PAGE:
The first documented placebo-controlled trial in history seems to have taken place in 1784. It was directed by none other than Benjamin Franklin, the American ambassador to the court of King Louis XVI of France. A German doctor by the name of Franz Mesmer had gained some degree of notoriety in Europe for his claim to have discovered a new force of nature that he called, in French, “magnetisme animal,” and which was said to have magical healing powers. The demand for Dr. Mesmer’s services soon took off among the aristocrats of Paris, whom he would “Mesmerize” using a wild contraption involving ropes and magnetized iron rods.

Much to the king’s dismay, his own wife, Marie Antoinette, was one of Mesmer’s keenest followers. The king found the whole Mesmerizing thing a bit dubious, and presumably wished for his wife to have nothing to do with the doctor’s “magnetisme animal.” So he convened several members of the French Academy of Sciences to investigate whether Dr. Mesmer had indeed discovered a new force of nature. The panel included Antoine Lavoisier, the father of modern chemistry, along with Joseph Guillotin, whose own wild contraption was soon to put the King’s difficulties with Mesmer into perspective. Under Ben Franklin’s supervision, the scientists set up an experiment to replicate some of Dr. Mesmer’s prescribed treatments, substituting non-magnetic materials—history’s first placebo—for half of the patients. In many cases, even the patients in the control group would flail about and start talking in tongues anyway. The panel concluded that the doctor’s method produced no effect other than in the patients’ own minds. Mesmer was denounced as a charlatan, although he continues to exact his revenge, via the presence of the word “mesmerize” in the dictionary.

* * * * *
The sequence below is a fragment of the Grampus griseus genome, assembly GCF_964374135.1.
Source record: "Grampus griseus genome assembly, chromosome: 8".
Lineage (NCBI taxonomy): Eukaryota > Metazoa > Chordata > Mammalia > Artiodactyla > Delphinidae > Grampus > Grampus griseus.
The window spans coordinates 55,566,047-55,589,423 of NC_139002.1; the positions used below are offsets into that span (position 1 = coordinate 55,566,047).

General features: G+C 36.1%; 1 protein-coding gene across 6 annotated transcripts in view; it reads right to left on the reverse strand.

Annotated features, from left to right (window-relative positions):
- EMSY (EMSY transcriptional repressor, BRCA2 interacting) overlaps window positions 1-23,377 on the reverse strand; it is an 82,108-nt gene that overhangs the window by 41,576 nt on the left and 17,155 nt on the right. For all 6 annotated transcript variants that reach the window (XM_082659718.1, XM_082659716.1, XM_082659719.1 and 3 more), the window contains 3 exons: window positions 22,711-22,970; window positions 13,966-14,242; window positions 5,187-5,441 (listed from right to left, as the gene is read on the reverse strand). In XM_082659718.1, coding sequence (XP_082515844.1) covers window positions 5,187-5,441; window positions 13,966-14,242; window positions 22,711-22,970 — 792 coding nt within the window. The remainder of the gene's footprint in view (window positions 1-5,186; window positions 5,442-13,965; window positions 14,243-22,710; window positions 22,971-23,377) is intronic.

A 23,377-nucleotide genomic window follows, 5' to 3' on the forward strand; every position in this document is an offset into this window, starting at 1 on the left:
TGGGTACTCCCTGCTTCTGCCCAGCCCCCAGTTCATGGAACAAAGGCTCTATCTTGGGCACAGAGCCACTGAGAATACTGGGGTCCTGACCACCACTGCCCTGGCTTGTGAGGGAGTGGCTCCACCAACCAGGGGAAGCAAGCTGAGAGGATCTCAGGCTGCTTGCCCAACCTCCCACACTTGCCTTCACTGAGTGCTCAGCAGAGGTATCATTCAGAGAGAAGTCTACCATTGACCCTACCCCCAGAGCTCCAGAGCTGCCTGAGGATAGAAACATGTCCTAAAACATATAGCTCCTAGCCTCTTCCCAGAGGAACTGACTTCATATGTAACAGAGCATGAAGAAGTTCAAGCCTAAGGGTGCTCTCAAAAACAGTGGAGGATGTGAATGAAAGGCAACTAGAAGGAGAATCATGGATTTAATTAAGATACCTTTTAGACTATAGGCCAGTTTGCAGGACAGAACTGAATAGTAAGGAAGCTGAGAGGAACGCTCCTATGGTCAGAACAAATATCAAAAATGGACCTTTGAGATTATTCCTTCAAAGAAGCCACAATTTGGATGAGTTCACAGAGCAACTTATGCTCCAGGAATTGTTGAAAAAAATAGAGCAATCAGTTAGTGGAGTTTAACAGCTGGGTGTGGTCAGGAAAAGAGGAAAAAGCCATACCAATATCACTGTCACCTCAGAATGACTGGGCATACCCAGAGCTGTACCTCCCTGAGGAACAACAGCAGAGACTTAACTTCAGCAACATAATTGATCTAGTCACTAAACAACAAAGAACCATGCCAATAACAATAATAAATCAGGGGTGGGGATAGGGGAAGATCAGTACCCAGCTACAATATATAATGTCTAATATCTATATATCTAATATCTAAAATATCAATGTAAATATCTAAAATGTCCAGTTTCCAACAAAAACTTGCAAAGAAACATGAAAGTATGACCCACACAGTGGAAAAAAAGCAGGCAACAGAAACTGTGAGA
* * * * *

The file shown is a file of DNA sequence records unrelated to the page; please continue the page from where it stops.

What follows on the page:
Placebo effects are strikingly common. In fact, for most of human history, placebos were pretty much the only thing doctors had to offer. As Thomas Jefferson once wrote:

One of the most successful physicians I have ever known has assured me that he used more bread pills, drops of coloured water, and powders of hickory ashes, than of all other medicines put together.

Placebos don’t “cure” you in the sense that a doctor would understand the term, but they do genuinely make some people feel better, at least compared with doing nothing. There’s been quite a lot of research on placebos over the years, and we’ve learned a lot about them. In particular, we’ve learned that some placebos are more effective than others. For example:

  • Two placebo pills are more effective than one.
  • A placebo injection is more effective than a placebo pill.
  • A brand-name placebo is more effective than an off-brand placebo.

Some doctors even do placebo surgery. A recent and especially striking example comes from Thomas Freeman, director of the neural reconstruction unit at Tampa General Hospital in Florida. Dr. Freeman performs placebo brain surgery. (You read that correctly.) According to the British Medical Journal,

In the placebo surgery that he performs, Dr Freeman bores into a patient’s skull, but does not implant any of the fetal nerve cells being studied as a treatment for Parkinson’s disease. The theory is that such cells can regenerate brain cells in patients with the disease. Some colleagues decry the experimental method, however, saying that it is too risky and unethical, even though patients are told before the operation that they may or may not receive the actual treatment.49